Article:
Have you been receiving phone calls or seeing websites that claim your computer is infected with a virus?
Clients have been asking me about these scams and some pretty tech-savvy people have been tricked. Scam artists know how to scare people and get them rattled so they won’t think clearly and will react hastily. These types of scams are not only stressful and expensive, but they cause considerable embarrassment. (Here is a video of a Today Show episode that explains how one of their team got fooled by “The Tech Support scam”.)
The good news is that you can protect yourself with these Techie Tips:
First, be aware that there are many variations on this type of scam. It’s called “Social Engineering.” These scams are designed to manipulate people. Scammers use emails, fake websites and direct phone calls and they may claim to be representing Apple, Microsoft, the IRS, a Bank, Netflix, the FBI, AT&T etc., etc.. (there will me more…)
Here is the simple, easy way to handle all of these:
- Hang up the phone or
- Delete the email or
- Close the window (If the window won’t close, close the web browser if that doesn’t work, shutdown the computer and restart.)
- Do not call any number suggested
If you feel you must verify that it’s a scam, find the correct customer service number on your monthly statement and call the company directly. (If you look up a phone number on the internet, be sure that you are on the company’s website and not a fake look-alike site.)
If you get tricked by one of these scams and allow access to your computer, don’t panic. It can be fixed. You can take it to a repair shop for a complete checkup and removal of any viruses or spyware. (Let me know if you would like a referral.)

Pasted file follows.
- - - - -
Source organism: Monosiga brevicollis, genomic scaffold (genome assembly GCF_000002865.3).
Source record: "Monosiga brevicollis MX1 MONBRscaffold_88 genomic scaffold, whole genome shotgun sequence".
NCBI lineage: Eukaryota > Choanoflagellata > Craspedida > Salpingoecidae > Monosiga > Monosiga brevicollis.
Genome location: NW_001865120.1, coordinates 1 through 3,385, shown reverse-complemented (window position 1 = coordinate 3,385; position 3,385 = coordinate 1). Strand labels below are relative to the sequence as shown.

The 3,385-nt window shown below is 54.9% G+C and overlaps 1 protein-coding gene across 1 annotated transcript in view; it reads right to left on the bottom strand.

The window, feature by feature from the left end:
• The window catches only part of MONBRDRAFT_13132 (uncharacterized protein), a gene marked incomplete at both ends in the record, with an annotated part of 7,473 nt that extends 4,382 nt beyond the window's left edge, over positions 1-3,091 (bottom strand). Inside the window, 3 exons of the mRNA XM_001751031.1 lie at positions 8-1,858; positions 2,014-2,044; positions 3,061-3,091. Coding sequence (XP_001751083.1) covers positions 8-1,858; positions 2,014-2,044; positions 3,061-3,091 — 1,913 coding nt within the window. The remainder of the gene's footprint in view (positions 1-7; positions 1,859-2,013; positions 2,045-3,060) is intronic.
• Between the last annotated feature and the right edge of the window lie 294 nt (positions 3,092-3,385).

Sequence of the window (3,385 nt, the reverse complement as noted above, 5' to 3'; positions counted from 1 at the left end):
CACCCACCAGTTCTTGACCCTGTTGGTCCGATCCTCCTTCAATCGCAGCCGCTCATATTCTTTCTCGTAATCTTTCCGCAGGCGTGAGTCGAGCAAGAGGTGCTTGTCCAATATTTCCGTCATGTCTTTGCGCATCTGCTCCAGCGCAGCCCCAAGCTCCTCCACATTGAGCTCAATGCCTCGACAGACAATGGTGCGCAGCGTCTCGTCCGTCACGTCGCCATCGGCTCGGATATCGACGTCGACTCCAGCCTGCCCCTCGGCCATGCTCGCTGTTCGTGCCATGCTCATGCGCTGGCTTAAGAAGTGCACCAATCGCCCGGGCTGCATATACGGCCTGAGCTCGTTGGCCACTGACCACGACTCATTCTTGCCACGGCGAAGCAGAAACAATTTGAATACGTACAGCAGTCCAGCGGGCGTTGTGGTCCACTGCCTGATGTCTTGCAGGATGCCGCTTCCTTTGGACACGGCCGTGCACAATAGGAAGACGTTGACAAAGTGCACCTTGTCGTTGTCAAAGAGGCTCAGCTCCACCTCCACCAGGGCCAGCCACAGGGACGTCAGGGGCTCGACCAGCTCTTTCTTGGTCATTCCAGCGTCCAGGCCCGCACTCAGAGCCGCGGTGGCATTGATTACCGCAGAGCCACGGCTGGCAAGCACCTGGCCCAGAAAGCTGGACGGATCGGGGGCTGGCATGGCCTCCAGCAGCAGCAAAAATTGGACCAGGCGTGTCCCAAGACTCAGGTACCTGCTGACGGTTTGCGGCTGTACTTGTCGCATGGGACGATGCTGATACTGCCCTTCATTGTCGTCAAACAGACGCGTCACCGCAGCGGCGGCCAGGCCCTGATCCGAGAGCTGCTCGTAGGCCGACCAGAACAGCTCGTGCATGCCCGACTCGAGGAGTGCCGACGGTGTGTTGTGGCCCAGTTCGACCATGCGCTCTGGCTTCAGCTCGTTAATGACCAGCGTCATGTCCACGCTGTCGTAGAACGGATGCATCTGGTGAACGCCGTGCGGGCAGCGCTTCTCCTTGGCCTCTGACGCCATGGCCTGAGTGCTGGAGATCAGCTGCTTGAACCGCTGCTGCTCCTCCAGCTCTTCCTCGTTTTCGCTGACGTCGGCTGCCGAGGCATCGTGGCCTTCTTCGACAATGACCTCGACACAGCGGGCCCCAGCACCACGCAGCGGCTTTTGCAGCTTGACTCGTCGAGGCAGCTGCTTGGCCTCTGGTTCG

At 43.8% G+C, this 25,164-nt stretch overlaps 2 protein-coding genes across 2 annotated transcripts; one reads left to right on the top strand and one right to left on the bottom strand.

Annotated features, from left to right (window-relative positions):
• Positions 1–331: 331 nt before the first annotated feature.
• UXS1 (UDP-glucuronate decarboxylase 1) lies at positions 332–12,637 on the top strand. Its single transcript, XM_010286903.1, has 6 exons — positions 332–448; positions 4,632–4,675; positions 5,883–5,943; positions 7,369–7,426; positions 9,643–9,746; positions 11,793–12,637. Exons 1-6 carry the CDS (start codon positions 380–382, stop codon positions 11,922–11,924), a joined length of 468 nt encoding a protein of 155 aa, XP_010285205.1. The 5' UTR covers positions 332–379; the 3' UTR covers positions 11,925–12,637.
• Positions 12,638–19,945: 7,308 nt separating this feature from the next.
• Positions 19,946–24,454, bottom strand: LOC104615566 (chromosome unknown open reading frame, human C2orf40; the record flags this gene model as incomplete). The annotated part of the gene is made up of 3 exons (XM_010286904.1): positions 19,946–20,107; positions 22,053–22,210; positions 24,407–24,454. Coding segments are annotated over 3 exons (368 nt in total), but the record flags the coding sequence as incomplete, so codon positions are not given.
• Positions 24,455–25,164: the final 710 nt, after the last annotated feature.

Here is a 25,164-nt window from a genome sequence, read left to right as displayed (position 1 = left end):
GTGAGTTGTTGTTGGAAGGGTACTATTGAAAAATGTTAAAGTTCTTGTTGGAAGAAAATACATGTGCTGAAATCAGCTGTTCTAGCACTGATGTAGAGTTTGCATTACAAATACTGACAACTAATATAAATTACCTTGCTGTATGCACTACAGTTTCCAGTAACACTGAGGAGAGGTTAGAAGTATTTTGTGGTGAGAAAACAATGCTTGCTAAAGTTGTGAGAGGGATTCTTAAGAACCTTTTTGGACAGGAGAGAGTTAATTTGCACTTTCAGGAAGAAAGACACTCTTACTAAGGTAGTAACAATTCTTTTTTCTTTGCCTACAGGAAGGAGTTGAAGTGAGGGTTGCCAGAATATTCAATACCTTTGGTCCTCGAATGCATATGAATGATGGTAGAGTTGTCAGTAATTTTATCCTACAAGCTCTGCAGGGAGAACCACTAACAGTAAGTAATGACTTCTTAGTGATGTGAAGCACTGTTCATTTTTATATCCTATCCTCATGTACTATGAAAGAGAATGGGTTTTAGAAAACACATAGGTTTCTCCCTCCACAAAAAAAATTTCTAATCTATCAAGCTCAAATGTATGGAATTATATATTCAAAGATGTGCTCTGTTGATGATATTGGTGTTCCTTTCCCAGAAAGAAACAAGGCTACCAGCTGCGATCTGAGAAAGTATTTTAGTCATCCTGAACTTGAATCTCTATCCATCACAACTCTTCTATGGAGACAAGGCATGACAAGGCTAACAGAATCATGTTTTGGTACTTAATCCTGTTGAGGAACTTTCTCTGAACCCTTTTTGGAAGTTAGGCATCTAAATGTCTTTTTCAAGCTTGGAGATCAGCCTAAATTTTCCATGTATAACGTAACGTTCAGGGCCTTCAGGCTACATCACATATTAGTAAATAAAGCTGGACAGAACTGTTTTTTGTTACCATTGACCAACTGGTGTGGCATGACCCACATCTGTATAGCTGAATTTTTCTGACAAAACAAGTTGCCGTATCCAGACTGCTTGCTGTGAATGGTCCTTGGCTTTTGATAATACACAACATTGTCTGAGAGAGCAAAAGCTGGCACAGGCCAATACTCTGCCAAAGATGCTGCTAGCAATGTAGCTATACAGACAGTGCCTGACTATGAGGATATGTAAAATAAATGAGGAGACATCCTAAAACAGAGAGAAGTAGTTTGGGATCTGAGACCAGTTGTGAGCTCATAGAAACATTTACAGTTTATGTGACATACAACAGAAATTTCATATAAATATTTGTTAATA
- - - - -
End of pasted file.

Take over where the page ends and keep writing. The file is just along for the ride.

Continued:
Don’t try to fix it yourself. Running a scan with your antivirus software may not be adequate. Each antivirus program has its strengths and weaknesses and you can’t depend on just one in a situation like this. A professional will have all the right tools.
The scammers may not have installed a virus but may have installed spyware, a keylogger (tracks the keys you use for typing passwords), or remote access software to give them access to your computer whenever they want. They may have only wanted you to pay for phony tech support, but you can’t be sure. You should engage the services of a professional.
If you have passwords stored in a document on your computer, you may want to change all your passwords. (Using a password manager avoids this complication.)
An even simpler solution to all of this is to use a Chromebook computer and Gmail.
Gmail is very, very effective at sending scam emails to the Spam folder and Chromebooks will not allow scammers access to install spyware. Some Chromebooks cost less than the price of a virus repair on a PC or Mac and you won’t have to pay annual fees for antivirus protection and backups. Chromebooks don’t get viruses and everything is on “the cloud” so you can’t lose your files. Let me know if you want more information about Chromebooks.
I hope this Techie Tip has increased your confidence and alleviated any fears you may have had. Now you can confidently and calmly, delete scam emails, close fake web pages, hang up on scam phone callers and enjoy a peaceful techie life!
Please share this with your friends and encourage them to sign up for Techie Tips below so they can be safe and fully enjoy technology like you.